Sicily bridge plan revived by Italian government despite concerns over earthquakes and the Mafia

Supporters of €9bn project say it would boost southern Italy’s economy, but opponents fear high risk of tremors and involvement of organised crime

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The Independent Online

Like a dream that never dies or a recurring nightmare – depending on your point of view – plans for the world’s biggest suspension bridge between Sicily and mainland Italy are under discussion once again.

Matteo Renzi’s government is willing to reconsider the €9bn (£6.65bn) project in a Mafia-infested earthquake zone to boost rail links to Sicily and southern Italy’s economy, the Transport and Infrastructure Undersecretary Umberto Del Basso De Caro told parliament this week.

Mr Del Basso De Caro said the government would “weigh the usefulness of reconsidering the Strait Bridge project… as a possible element of a strategy of bolstering southern Italy’s infrastructure system”.

The Messina Strait company has already drawn up plans for the two mile-long bridge, with twin suspension towers higher than the Shard building in central London.

The bridge could carry 4,500 cars an hour and 200 trains a day to reduce reliance on the slow ferry services between the island and the mainland. 

Mr Del Basso De Caro’s comments were prompted by parliamentary approval for a motion put by a group of southern MPs for a permanent link from the mainland to Sicily; this referred only to a rail link and not a road bridge. Mr Del Basso De Caro’s boss, Transport and Infrastructure Minister Graziano Delrio, was less committal. “We have no firm plans on the table,” he said, adding: “We have no prejudices, we are always willing to evaluate things.” 

The pro-bridge lobby nonetheless received the powerful endorsement of Angelino Alfano, the Sicilian-born Interior Minister, who said: “This is an important day for Sicily and for Italy.” He added that the bridge was a “public work that will restart an entire piece of our country”. 

Plans for a bridge across the Strait of Messina have been opposed by environmentalists. On Wednesday, Edoardo Zanchini, vice-president of campaign group Legambiente, said the government should “stop pursuing useless fantasies”.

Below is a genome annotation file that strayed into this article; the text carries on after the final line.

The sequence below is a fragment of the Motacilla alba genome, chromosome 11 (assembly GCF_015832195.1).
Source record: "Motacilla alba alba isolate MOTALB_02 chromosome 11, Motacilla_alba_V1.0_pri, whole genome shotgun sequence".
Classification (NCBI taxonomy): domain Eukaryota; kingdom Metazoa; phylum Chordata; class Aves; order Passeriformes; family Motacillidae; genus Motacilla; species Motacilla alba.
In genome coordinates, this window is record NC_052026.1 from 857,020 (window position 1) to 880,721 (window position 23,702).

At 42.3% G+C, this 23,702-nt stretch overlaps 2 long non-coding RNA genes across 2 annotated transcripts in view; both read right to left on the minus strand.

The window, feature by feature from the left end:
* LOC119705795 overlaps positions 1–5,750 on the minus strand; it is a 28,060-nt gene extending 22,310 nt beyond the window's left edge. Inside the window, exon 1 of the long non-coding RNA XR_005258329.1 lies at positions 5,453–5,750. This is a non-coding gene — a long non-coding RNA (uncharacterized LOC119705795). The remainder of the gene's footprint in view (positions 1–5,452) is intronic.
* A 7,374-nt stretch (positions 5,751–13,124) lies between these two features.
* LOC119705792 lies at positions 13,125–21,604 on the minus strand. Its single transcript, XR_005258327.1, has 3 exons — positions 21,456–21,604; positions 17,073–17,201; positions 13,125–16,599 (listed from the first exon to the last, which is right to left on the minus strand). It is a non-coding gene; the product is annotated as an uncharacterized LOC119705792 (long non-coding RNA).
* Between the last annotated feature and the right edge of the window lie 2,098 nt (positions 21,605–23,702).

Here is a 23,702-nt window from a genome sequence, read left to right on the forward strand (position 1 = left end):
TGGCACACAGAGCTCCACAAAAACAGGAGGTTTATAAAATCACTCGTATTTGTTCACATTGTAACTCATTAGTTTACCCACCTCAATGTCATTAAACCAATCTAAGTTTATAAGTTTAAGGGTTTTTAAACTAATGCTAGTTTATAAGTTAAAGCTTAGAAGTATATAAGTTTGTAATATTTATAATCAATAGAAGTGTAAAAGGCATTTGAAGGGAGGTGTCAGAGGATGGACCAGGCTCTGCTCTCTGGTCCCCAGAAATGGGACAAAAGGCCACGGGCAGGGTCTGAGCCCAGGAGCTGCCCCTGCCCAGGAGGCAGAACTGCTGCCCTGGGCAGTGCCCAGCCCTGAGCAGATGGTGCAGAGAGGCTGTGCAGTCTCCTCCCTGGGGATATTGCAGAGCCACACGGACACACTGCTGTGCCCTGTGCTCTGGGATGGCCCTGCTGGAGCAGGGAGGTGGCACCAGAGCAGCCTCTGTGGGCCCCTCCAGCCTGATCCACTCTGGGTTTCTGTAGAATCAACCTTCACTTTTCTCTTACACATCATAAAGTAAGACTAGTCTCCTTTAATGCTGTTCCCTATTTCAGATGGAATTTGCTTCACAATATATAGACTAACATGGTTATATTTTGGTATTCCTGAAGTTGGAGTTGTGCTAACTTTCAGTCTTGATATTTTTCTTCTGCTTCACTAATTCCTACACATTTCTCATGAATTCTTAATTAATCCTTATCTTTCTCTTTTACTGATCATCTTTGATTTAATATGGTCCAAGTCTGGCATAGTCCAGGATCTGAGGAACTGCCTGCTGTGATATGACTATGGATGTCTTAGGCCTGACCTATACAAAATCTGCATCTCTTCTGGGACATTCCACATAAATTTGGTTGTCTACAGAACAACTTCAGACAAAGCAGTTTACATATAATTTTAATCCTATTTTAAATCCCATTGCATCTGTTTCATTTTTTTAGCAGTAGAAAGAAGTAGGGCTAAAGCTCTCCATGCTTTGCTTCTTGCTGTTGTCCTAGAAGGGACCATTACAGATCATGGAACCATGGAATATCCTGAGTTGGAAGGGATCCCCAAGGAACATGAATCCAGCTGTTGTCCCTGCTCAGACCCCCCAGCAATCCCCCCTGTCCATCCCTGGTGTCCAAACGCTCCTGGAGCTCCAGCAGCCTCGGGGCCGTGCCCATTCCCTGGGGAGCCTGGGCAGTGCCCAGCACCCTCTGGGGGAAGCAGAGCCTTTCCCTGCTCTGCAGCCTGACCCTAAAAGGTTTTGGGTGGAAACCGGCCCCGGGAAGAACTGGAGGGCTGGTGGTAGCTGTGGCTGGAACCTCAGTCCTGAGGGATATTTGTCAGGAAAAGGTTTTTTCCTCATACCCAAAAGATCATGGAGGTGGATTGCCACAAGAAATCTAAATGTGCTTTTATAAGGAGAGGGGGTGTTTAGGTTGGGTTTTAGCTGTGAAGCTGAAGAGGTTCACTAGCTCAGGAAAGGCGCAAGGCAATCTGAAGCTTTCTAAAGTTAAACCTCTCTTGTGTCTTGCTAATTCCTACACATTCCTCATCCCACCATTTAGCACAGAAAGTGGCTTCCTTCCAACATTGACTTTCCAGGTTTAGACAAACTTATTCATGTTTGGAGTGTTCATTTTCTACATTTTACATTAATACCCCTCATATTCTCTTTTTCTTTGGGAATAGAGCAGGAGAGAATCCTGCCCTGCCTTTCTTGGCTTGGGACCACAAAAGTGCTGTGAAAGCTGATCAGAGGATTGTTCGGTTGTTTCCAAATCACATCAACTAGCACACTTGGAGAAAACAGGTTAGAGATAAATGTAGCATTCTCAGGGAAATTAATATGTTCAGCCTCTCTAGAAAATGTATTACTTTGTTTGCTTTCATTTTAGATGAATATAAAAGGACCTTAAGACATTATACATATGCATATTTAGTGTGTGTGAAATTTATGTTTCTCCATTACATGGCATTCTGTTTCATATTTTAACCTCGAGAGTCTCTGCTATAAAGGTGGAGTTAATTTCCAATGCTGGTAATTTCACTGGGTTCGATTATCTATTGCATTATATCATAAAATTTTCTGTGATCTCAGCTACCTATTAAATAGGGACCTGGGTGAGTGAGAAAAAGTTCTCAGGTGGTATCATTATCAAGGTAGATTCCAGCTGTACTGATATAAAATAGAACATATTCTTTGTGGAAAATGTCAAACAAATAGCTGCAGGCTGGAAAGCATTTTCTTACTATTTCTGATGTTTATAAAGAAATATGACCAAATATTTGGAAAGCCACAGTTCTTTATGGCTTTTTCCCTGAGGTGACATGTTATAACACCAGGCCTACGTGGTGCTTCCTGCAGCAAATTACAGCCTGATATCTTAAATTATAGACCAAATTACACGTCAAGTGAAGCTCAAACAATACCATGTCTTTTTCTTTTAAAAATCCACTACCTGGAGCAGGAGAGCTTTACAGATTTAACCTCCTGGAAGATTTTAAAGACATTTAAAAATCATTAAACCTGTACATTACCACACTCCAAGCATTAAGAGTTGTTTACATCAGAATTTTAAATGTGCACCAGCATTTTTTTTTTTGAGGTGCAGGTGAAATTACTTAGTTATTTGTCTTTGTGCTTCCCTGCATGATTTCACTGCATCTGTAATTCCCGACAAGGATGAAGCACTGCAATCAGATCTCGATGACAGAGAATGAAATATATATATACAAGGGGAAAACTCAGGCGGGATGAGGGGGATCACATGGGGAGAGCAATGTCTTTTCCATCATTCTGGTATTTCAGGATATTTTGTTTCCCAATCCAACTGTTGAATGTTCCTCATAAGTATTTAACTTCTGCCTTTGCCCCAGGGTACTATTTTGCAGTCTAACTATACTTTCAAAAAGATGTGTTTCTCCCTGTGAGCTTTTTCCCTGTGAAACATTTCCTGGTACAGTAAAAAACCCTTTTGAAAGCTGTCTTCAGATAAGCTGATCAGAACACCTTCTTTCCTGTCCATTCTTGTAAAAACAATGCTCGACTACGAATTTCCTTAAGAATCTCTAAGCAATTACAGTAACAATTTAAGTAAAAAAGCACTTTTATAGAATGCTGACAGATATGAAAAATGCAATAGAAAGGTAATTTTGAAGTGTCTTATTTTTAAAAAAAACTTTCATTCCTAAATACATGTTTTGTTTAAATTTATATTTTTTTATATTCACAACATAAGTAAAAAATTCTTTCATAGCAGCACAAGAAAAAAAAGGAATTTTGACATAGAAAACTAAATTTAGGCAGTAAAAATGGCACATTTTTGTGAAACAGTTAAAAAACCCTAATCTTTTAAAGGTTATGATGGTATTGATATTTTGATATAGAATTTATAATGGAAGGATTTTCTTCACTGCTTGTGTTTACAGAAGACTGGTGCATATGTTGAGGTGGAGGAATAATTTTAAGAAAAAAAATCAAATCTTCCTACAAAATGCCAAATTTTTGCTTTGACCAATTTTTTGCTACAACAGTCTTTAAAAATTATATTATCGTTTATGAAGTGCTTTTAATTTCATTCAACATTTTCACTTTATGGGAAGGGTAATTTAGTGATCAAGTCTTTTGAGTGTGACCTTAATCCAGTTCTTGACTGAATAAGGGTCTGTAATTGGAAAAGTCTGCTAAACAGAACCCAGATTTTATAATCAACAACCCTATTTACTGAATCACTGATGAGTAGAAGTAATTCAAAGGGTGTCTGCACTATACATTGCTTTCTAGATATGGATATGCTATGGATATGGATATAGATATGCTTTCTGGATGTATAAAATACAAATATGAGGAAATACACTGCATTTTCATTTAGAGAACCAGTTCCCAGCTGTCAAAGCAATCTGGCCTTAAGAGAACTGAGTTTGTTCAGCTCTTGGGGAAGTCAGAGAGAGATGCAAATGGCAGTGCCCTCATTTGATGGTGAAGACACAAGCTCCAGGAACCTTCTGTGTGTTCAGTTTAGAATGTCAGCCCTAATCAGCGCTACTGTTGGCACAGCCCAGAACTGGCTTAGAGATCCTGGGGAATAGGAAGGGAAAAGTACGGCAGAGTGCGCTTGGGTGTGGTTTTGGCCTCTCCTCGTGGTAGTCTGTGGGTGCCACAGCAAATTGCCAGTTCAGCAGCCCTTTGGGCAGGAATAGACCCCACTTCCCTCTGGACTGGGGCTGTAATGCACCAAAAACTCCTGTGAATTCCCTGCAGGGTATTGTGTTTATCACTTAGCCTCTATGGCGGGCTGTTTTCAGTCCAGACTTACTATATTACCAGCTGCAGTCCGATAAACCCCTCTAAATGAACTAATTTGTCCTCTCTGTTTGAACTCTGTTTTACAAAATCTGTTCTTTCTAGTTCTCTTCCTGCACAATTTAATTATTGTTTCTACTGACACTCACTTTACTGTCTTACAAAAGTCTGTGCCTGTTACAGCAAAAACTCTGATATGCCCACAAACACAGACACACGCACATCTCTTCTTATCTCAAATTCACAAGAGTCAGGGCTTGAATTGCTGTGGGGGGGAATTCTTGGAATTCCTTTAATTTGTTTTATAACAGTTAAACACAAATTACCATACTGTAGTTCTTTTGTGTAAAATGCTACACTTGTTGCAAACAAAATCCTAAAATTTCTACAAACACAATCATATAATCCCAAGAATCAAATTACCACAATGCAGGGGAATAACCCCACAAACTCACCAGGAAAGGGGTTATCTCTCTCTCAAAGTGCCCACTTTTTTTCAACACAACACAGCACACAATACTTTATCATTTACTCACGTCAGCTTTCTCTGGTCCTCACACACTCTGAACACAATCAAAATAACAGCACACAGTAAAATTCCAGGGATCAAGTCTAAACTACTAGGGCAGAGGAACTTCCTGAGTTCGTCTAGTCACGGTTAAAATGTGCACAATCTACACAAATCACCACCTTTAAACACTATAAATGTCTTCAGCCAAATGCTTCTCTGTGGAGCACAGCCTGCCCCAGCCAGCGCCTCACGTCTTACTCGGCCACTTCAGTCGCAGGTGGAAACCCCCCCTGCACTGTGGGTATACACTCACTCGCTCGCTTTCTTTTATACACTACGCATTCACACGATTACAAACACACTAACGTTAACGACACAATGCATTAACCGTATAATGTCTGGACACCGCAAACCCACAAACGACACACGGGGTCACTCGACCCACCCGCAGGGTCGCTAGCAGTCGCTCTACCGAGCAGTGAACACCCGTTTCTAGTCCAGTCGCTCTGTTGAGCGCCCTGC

He said that the economy of Sicily would be better helped by investing in the island’s own dilapidated rail services, whose trains travel at an average speed of 15mph.

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The project has also been dogged by safety concerns. Critics note the vast structure would span a busy shipping lane and would have to withstand very high winds. There is also the risk of earthquakes.

At a scientific conference in Rome in November 2012, Alessandro Guerricchio, a geologist at the University of Calabria, said the high risk of tremors and long-term movements of the earth in the Calabria-Sicily zone made the project particularly perilous.

Other experts fear involvement of organised crime. The suspension bridge would link the territories of Italy’s two biggest Mafia groups – Cosa Nostra and ’Ndrangheta. The pundits predict the project would represent one of the biggest paydays in the history of Italian organised crime, which already has a hand in many of the public works contracts in southern Italy.

In 2012, the government of Mario Monti decided not to cancel the controversial bridge project but to extend feasibility tests for another two years. It emerged then that €600m had already been spent – on consultancy fees, compensation for contracts never realised, and “cost-analysis” – without a brick being laid. 

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